The International Society for Stem Cell Research has published (.pdf file, here) the proposed guidelines for stem cell research. Unfortunately, like the National Academies guidelines (available, here. You may have to do a search on “stem cell guidelines” if the link doesn’t work), they assume that cloning and embryonic stem cell research is a given. Fortunately, the guidelines do recommend a moratorium on “reproductive cloning,” although defining “reproductive cloning” as implantation for the production of a baby. In reality, of course, all cloning is asexual reproduction of the donor of the nuclear DNA.
The Scope of the Guidelines are given as:
4.1) Well-established guidelines and regulations governing the use of human subjects are already in place throughout the world. These principles have been articulated in internationally recognized research ethics guidelines including, but not limited to, the Nuremburg Code of 1947, the Declaration of Helsinki of 1964 and 1975, the Belmont Report of 1979, the Council for International Organizations of Medical Sciences (CIOMS), the International Ethical Guidelines for Biomedical Research Involving Human Subjects of 2002, and the UNESCO Universal Declaration on Bioethics and Human Rights of 2005. Regulations for use of animals and hazardous materials in research have also well established and in wide use. This Guidelines document focuses on issues unique to stem cell research that involve pre-implantation stages of human development, and
research on the derivation or use of human pluripotent stem cell lines, and on the range of experiments whereby such cells might be incorporated into animal hosts.
4.2) These Guidelines pertain to the procurement, derivation, banking,distribution, and use of cells and tissues taken from pre-implantation stages of human development; to procurements of gametes and somatic tissues for research; and to the use of human totipotent cells or human pluripotent stem cell lines.
4.3) These Guidelines assign criteria for defining categories of research that arenon-permissible, that are permissible under currently mandated review processes, and research that is permissible yet should be subjected to an added level of oversight. These Guidelines prescribe the nature of regulatory review and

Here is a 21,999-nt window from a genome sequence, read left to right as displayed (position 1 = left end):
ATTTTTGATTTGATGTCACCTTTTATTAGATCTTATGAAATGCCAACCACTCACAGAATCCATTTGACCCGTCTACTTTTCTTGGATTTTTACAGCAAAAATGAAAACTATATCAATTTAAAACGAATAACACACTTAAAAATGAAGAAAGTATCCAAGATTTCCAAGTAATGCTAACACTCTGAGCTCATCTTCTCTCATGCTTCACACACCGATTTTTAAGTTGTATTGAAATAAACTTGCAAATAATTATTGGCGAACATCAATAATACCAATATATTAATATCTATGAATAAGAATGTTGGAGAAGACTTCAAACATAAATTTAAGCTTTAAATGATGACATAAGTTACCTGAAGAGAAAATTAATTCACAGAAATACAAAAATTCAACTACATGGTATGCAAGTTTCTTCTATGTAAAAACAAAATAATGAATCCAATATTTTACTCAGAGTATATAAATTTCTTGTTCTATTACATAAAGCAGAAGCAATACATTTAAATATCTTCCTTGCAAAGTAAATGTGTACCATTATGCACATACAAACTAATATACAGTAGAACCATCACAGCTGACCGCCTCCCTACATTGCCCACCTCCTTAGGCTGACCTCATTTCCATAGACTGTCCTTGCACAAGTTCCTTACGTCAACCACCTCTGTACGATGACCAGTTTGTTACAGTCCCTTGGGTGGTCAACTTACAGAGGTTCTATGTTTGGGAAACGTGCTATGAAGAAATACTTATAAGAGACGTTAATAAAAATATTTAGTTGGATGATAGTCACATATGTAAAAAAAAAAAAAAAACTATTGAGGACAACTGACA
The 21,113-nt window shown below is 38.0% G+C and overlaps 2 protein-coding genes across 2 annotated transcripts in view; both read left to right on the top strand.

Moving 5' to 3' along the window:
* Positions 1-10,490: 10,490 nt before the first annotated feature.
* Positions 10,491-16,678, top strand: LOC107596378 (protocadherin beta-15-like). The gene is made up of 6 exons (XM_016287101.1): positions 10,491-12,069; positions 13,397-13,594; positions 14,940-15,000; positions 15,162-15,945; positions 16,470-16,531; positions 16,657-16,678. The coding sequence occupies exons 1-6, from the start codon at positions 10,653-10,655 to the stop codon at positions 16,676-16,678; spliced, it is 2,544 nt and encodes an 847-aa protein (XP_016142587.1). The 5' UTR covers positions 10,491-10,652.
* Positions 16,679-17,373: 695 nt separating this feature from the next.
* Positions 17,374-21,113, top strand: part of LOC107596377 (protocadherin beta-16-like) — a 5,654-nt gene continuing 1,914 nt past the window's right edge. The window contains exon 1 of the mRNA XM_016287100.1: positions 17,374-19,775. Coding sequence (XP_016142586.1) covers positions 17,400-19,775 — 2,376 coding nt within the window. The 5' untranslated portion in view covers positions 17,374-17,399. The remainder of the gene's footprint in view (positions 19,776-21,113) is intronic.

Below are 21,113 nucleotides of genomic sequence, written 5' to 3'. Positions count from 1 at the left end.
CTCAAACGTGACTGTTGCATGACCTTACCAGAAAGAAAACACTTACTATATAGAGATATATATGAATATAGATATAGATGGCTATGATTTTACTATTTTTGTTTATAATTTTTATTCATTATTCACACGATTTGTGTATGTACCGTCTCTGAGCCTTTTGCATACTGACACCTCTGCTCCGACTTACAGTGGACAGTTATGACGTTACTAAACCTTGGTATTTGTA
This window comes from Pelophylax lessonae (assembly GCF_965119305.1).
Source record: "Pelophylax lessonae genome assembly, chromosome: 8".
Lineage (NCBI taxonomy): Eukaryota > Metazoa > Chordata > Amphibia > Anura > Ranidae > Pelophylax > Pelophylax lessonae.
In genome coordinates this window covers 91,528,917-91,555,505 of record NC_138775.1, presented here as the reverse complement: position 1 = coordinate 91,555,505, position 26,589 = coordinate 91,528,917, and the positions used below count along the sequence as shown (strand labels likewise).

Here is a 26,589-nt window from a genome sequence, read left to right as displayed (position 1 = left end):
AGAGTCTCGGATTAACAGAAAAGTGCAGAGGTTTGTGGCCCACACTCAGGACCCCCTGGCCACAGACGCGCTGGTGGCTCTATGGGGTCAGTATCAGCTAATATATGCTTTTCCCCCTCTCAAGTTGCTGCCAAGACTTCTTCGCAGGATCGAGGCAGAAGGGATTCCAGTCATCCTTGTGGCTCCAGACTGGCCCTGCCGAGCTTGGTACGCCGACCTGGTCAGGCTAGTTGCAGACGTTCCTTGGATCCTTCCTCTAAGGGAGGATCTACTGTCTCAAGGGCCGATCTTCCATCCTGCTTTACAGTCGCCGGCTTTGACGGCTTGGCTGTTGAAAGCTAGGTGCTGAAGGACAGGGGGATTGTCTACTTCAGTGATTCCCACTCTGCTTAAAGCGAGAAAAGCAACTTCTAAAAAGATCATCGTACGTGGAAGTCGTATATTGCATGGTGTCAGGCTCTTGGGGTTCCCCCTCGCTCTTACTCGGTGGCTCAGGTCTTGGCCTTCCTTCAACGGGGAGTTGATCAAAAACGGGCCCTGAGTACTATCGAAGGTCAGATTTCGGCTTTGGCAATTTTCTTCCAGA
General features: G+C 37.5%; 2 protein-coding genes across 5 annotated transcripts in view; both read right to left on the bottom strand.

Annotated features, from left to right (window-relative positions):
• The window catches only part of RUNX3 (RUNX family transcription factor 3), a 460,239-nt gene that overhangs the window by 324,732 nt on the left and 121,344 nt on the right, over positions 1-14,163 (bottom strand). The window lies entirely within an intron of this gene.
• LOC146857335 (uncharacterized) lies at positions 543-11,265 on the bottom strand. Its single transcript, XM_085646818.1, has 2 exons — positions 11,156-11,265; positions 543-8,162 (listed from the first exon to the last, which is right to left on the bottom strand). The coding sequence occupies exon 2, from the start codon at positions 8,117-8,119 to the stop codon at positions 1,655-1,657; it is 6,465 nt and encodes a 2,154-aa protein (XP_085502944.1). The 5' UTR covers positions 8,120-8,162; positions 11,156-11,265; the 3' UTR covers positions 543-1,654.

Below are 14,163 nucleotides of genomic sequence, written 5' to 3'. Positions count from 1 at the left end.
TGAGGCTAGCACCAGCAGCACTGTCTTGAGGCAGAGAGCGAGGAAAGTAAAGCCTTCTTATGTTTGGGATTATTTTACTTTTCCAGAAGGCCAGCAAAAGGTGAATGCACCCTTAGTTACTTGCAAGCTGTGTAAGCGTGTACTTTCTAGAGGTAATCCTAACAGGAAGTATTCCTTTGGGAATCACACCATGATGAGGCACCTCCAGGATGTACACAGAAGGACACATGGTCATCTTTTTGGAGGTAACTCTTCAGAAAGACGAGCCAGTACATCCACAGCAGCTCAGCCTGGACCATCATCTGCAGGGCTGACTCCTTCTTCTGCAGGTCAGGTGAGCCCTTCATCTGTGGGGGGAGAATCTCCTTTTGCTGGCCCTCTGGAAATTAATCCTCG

oversight for each of the permissible research categories.
I was right about the overlap of the two committees, btw. The International Committee is much larger, but the two committees have several members in common. More importantly, Appendix C of the National Academies’ document is the “Workshop Agenda and Speakers’ Biographies.” The agenda reveals that, as the International guidelines acknowledge, the same set of men and women were called on to inform one another and to draw up both sets of guidelines. I wish there were some inclusion of scientists and ethicists who are not proponents of cloning and destructive embryo research, perhaps someone like Dr. James Sherley of MIT.
The glossary at the end of the ISSC document defines the embryo as beginning with the first cleavage of the “fertilized ovum,” while noting that some sources define the embryo as beginning at the implantation stage. There are definitions of “parthenogenic embryos,” “nuclear transfer embryos,” “altered nucleus embryos,” “chimeras,” and “hybrids.” The definitions of “totipotent” and “pleuripotent” are:
Terminology relating to developmental potential
Totipotent: capacity to support full organismal development in utero
Pluripotent: capacity to support development of all tissue of an organism,not alone capable of sustaining full organismal development in utero.